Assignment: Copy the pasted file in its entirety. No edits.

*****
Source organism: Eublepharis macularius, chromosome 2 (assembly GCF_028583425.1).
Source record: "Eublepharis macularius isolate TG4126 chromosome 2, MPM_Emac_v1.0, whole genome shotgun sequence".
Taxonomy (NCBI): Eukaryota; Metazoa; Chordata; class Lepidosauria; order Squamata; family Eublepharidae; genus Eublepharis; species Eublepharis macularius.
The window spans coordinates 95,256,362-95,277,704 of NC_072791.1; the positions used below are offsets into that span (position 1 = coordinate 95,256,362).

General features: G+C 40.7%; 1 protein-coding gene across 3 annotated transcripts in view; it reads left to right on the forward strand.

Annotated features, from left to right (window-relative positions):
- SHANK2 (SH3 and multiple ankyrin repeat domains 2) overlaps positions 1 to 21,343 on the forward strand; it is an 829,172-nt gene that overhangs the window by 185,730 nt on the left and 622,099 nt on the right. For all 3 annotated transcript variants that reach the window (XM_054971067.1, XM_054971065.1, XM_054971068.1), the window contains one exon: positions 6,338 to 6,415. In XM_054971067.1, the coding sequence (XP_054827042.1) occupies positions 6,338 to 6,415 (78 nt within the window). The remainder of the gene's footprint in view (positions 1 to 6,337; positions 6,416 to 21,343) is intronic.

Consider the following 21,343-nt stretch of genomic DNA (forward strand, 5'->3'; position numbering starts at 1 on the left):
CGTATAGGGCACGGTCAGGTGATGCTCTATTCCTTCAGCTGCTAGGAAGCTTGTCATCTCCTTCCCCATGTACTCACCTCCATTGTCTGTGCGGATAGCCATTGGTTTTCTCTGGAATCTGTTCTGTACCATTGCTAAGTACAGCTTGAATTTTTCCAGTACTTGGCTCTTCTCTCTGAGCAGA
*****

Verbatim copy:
Source organism: Eublepharis macularius, chromosome 2 (assembly GCF_028583425.1).
Source record: "Eublepharis macularius isolate TG4126 chromosome 2, MPM_Emac_v1.0, whole genome shotgun sequence".
Taxonomy (NCBI): Eukaryota; Metazoa; Chordata; class Lepidosauria; order Squamata; family Eublepharidae; genus Eublepharis; species Eublepharis macularius.
The window spans coordinates 95,256,362-95,277,704 of NC_072791.1; the positions used below are offsets into that span (position 1 = coordinate 95,256,362).

General features: G+C 40.7%; 1 protein-coding gene across 3 annotated transcripts in view; it reads left to right on the forward strand.

Annotated features, from left to right (window-relative positions):
- SHANK2 (SH3 and multiple ankyrin repeat domains 2) overlaps positions 1 to 21,343 on the forward strand; it is an 829,172-nt gene that overhangs the window by 185,730 nt on the left and 622,099 nt on the right. For all 3 annotated transcript variants that reach the window (XM_054971067.1, XM_054971065.1, XM_054971068.1), the window contains one exon: positions 6,338 to 6,415. In XM_054971067.1, the coding sequence (XP_054827042.1) occupies positions 6,338 to 6,415 (78 nt within the window). The remainder of the gene's footprint in view (positions 1 to 6,337; positions 6,416 to 21,343) is intronic.

Consider the following 21,343-nt stretch of genomic DNA (forward strand, 5'->3'; position numbering starts at 1 on the left):
CGTATAGGGCACGGTCAGGTGATGCTCTATTCCTTCAGCTGCTAGGAAGCTTGTCATCTCCTTCCCCATGTACTCACCTCCATTGTCTGTGCGGATAGCCATTGGTTTTCTCTGGAATCTGTTCTGTACCATTGCTAAGTACAGCTTGAATTTTTCCAGTACTTGGCTCTTCTCTCTGAGCAGA